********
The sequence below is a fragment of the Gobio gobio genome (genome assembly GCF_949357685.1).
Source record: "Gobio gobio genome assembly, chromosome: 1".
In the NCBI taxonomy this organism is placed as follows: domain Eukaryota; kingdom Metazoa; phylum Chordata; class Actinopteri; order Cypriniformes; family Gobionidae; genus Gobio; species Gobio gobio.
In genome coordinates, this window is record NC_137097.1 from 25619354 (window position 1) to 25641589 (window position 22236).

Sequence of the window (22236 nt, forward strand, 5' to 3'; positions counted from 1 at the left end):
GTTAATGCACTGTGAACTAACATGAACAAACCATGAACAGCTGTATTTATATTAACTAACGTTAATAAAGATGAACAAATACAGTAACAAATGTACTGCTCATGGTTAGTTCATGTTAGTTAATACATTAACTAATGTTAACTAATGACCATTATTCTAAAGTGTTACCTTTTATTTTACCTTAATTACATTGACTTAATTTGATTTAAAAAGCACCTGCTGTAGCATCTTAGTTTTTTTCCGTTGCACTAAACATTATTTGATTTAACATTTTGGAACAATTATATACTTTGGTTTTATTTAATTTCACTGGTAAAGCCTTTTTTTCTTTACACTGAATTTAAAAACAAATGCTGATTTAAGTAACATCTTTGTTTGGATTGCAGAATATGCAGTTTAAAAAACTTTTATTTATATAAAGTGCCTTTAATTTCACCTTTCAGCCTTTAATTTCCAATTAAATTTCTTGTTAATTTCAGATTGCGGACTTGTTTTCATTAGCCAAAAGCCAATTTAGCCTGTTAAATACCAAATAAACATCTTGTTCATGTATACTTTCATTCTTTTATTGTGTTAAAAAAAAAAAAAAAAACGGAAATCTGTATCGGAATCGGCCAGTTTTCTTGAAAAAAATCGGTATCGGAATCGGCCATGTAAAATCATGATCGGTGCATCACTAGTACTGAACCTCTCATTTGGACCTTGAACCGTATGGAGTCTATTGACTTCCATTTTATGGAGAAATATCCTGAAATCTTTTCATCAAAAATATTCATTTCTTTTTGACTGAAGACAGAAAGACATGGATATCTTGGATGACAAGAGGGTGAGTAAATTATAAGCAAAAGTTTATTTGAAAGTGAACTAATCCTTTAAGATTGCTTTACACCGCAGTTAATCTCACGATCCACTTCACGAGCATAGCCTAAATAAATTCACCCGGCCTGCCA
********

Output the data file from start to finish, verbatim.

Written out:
The sequence below is a fragment of the Gobio gobio genome (genome assembly GCF_949357685.1).
Source record: "Gobio gobio genome assembly, chromosome: 1".
In the NCBI taxonomy this organism is placed as follows: domain Eukaryota; kingdom Metazoa; phylum Chordata; class Actinopteri; order Cypriniformes; family Gobionidae; genus Gobio; species Gobio gobio.
In genome coordinates, this window is record NC_137097.1 from 25619354 (window position 1) to 25641589 (window position 22236).

Sequence of the window (22236 nt, forward strand, 5' to 3'; positions counted from 1 at the left end):
GTTAATGCACTGTGAACTAACATGAACAAACCATGAACAGCTGTATTTATATTAACTAACGTTAATAAAGATGAACAAATACAGTAACAAATGTACTGCTCATGGTTAGTTCATGTTAGTTAATACATTAACTAATGTTAACTAATGACCATTATTCTAAAGTGTTACCTTTTATTTTACCTTAATTACATTGACTTAATTTGATTTAAAAAGCACCTGCTGTAGCATCTTAGTTTTTTTCCGTTGCACTAAACATTATTTGATTTAACATTTTGGAACAATTATATACTTTGGTTTTATTTAATTTCACTGGTAAAGCCTTTTTTTCTTTACACTGAATTTAAAAACAAATGCTGATTTAAGTAACATCTTTGTTTGGATTGCAGAATATGCAGTTTAAAAAACTTTTATTTATATAAAGTGCCTTTAATTTCACCTTTCAGCCTTTAATTTCCAATTAAATTTCTTGTTAATTTCAGATTGCGGACTTGTTTTCATTAGCCAAAAGCCAATTTAGCCTGTTAAATACCAAATAAACATCTTGTTCATGTATACTTTCATTCTTTTATTGTGTTAAAAAAAAAAAAAAAAACGGAAATCTGTATCGGAATCGGCCAGTTTTCTTGAAAAAAATCGGTATCGGAATCGGCCATGTAAAATCATGATCGGTGCATCACTAGTACTGAACCTCTCATTTGGACCTTGAACCGTATGGAGTCTATTGACTTCCATTTTATGGAGAAATATCCTGAAATCTTTTCATCAAAAATATTCATTTCTTTTTGACTGAAGACAGAAAGACATGGATATCTTGGATGACAAGAGGGTGAGTAAATTATAAGCAAAAGTTTATTTGAAAGTGAACTAATCCTTTAAGATTGCTTTACACCGCAGTTAATCTCACGATCCACTTCACGAGCATAGCCTAAATAAATTCACCCGGCCTGCCA